The party was in an old wood barn. We said our hellos to everyone and the crowd had erupted with the typical yelling and screaming that you could expect from Northeastern Missouri youth in 2003.
Once we had walked into the old barn, we realized that about a third of the barn floor was mud and standing water. The crown had congregated on the other two-thirds of the floor, that was relatively dry. We started packing our stuff in and setting it up in the back where we could find dry dirt.
We didn’t have a PA system yet. Andy had an old mic and cable that he found at his parent’s house. Zac had mentioned that his grandpa had an old mixer, and he was kind enough to let us borrow it for this gig. Andy and I had fashioned a mic stand out of a broom stick taped and stuck into an electric cord spool. True story. This was our mic setup. Unbelievable. Don’t let anyone tell you that you can’t. We did that.
As we had set that “equipment” up for Andy I looked around the room. A mass of Monroe City brotheren walking around with milk jugs full of keg beer and smiles galore. Loud yelling and whistling. They were generally amazed that a band was there. We were generally amazed that anyone would listen to us play music. I was nervous as hell.
I went back out to Andy’s truck to grab the bass cabinet. I grabbed it and carried it in to set it up. Once I sat it down, I realized that the whole cabinet wasn’t there. I looked at Lance. “Hey man where is the top part? I can’t plug this in.” Lance informed me that there was an amp head that was separate and that he had taken it apart for me to bring. He told me that if I had forgot the head that I couldn’t plug it in and that I was basically out of luck. (Now it should be noted that this is common sense. I had none of that at the time. I didn’t know much about music, and less of how to play it or use the actual equipment. Speakers have to have an amp that powers them. SMH!!!)
At that time the sinking realization that I didn’t have an amp to play out of hit me like a ton of bricks. I remember sort of doing that dry lump in the throat swallowing thing. Oh man. I turned to Andy and told him. He looked me straight in the face and said “Ah Beeeeaaaaamer what are you going to do babe?” Without hesitation I told him that I was going to plug the guitar cord into my bass and act like I was playing. I had nothing left to lose. We were just winging this whole thing to start with, and it was going off the rails more and more by the minute. We had no idea what we were doing. We were in way over our heads and I couldn’t help but wonder how the hell I got us into this in the first place.
I ran the guitar cord from my guitar back between Lance’s brother’s bass cabinet and Neale’s kick drum. If someone didn’t look too closely or actually listen then they wouldn’t notice I was playing an air bass. Acting. The end of the cord was on the floor in plain sight. I really didn’t care, I had rocking to do. I just quietly hoped no one would say anything. Laugh out loud.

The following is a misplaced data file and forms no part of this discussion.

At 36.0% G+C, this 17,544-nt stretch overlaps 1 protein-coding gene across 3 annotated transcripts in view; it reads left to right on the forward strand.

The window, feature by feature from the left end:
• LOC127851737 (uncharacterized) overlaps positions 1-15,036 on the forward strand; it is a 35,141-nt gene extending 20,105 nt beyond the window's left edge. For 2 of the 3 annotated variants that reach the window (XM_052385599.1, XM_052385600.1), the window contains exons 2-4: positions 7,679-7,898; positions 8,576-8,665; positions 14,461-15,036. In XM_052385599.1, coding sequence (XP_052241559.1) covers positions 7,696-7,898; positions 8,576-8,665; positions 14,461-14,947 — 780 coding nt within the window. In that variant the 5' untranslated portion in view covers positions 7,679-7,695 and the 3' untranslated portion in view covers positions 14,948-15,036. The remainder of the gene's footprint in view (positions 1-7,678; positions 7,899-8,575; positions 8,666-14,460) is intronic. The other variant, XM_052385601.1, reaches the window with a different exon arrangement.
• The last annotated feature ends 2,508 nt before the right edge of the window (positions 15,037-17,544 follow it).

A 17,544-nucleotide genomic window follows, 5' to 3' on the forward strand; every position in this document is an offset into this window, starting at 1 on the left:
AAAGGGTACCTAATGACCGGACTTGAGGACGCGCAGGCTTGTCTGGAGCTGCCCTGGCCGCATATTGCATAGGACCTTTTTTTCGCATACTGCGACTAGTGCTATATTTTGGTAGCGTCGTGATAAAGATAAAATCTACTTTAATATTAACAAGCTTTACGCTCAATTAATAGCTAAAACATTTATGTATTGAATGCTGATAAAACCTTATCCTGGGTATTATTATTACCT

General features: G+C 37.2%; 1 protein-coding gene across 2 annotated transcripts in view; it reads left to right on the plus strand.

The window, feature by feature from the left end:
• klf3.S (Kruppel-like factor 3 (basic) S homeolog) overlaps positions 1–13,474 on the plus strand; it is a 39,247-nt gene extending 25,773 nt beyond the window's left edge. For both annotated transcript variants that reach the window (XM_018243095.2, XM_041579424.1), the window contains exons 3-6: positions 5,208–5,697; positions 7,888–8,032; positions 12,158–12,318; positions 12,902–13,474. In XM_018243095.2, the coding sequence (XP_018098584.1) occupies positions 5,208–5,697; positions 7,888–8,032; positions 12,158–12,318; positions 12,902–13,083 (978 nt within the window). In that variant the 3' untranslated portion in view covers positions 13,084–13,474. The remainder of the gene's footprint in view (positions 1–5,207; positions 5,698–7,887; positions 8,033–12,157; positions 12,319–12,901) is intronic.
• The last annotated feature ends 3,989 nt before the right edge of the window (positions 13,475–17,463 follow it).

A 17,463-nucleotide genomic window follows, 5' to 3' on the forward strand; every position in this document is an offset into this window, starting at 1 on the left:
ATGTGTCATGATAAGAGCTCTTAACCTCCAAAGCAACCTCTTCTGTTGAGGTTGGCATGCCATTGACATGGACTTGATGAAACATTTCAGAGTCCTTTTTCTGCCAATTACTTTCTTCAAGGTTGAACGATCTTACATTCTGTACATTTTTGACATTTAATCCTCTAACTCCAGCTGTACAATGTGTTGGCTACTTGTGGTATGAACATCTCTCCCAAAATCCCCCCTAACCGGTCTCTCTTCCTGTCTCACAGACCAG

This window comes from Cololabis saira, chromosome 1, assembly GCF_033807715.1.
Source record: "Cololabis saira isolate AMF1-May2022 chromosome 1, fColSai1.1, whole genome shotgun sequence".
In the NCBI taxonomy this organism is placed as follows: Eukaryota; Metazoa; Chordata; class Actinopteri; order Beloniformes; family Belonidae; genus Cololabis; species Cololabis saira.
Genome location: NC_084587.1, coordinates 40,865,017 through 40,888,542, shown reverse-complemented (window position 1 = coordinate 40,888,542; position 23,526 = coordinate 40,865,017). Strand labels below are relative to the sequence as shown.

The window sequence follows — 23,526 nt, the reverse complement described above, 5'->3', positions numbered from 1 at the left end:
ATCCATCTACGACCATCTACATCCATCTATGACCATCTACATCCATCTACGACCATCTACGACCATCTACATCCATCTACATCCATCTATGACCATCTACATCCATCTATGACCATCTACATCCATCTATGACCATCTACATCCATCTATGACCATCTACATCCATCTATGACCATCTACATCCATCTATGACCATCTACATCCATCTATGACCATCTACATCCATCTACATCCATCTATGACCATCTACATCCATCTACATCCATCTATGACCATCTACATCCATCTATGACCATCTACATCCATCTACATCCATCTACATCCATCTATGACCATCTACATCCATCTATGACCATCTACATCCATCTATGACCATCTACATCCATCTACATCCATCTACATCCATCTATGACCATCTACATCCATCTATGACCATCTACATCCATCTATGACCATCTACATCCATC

I think that we played ‘Sweet Home Alabama’ first. I played that guitar like I was Flea. The crowd loved it. It’s comical now. Those other guys were actually playing their guitars with sound. I was just head banging and playing ghost notes. Fantastic. Lance was playing to my right and a real drunk dude kept screaming lyrics into Lance's face. After a couple songs Lance leaned over and said "That drunk dudes breath is killing me. Go scream somewhere else." He had that half smile on his face. After a couple more songs Lance’s guitar started shocking the hell out of him because his guitar/cord got wet. He had to back up off of it and set his cup down. He leaned his guitar up against the barn wall and I could just see it vibrating against the wall. We literally saw the electricity running through it. That had effectively ended Lance’s night. Now we had two guys not playing instruments in a four-piece band. Have I said train wreck yet? By this point the “show” had effectively went completely off the rails.
Andy and Neale saved the night with a couple Tom Petty classics. Those two played their hearts out to a crowd that couldn’t get enough of it. It’s a piece of lore and historical now. After we had stopped, I was talking to a couple of friends from Monroe and they were just like man we realized half way through that you weren’t even plugged into an amp. They were laughing in disbelief. I laughed and said “Yep, fake it till you make it.” I can’t believe the audacity I had.
So, that was our first gig. In all of its glory. It was a ramshackle rock and roll experience. Taped broom sticks and high voltage. Electrocutions and Broadway performances. It was like an AC/DC song. Only in a 2003 Monroe County. I put on a show that night old boy. Best I ever played bass in my life. I was all over that neck. I left it all on stage that night. Its legendary. My first gig I didn’t actually know any of the songs, or actually play an instrument that was audible. Crazy. Who does that? Who rocks that hard?
I think that story tells you a lot about my friends and I. We’re cut from the same cloth. None of us cared about having nice equipment, or being great musicians, we just wanted to play music together that night…. And some of us actually did!
Peace, Love, and Empathy-